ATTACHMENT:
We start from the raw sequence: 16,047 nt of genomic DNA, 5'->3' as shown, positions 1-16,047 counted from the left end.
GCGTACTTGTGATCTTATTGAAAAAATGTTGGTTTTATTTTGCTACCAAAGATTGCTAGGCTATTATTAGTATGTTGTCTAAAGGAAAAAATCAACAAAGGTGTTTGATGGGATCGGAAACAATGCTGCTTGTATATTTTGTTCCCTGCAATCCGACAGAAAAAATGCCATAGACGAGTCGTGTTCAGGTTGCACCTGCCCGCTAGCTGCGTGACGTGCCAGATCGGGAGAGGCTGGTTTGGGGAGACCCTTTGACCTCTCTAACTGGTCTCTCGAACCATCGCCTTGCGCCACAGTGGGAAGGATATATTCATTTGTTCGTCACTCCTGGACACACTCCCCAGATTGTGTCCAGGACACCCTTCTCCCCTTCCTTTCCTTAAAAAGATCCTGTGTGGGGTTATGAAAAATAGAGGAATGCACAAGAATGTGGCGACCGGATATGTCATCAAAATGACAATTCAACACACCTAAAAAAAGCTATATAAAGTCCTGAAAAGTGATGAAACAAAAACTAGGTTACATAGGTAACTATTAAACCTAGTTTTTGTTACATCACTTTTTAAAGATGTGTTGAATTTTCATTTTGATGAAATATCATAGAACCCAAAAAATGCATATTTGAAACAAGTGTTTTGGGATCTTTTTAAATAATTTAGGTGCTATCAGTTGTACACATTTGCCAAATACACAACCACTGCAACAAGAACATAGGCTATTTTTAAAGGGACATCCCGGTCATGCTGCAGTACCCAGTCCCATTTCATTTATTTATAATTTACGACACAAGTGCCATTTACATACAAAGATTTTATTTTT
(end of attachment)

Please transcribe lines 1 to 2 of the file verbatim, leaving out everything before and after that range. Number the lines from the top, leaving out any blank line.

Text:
We start from the raw sequence: 16,047 nt of genomic DNA, 5'->3' as shown, positions 1-16,047 counted from the left end.
GCGTACTTGTGATCTTATTGAAAAAATGTTGGTTTTATTTTGCTACCAAAGATTGCTAGGCTATTATTAGTATGTTGTCTAAAGGAAAAAATCAACAAAGGTGTTTGATGGGATCGGAAACAATGCTGCTTGTATATTTTGTTCCCTGCAATCCGACAGAAAAAATGCCATAGACGAGTCGTGTTCAGGTTGCACCTGCCCGCTAGCTGCGTGACGTGCCAGATCGGGAGAGGCTGGTTTGGGGAGACCCTTTGACCTCTCTAACTGGTCTCTCGAACCATCGCCTTGCGCCACAGTGGGAAGGATATATTCATTTGTTCGTCACTCCTGGACACACTCCCCAGATTGTGTCCAGGACACCCTTCTCCCCTTCCTTTCCTTAAAAAGATCCTGTGTGGGGTTATGAAAAATAGAGGAATGCACAAGAATGTGGCGACCGGATATGTCATCAAAATGACAATTCAACACACCTAAAAAAAGCTATATAAAGTCCTGAAAAGTGATGAAACAAAAACTAGGTTACATAGGTAACTATTAAACCTAGTTTTTGTTACATCACTTTTTAAAGATGTGTTGAATTTTCATTTTGATGAAATATCATAGAACCCAAAAAATGCATATTTGAAACAAGTGTTTTGGGATCTTTTTAAATAATTTAGGTGCTATCAGTTGTACACATTTGCCAAATACACAACCACTGCAACAAGAACATAGGCTATTTTTAAAGGGACATCCCGGTCATGCTGCAGTACCCAGTCCCATTTCATTTATTTATAATTTACGACACAAGTGCCATTTACATACAAAGATTTTATTTTT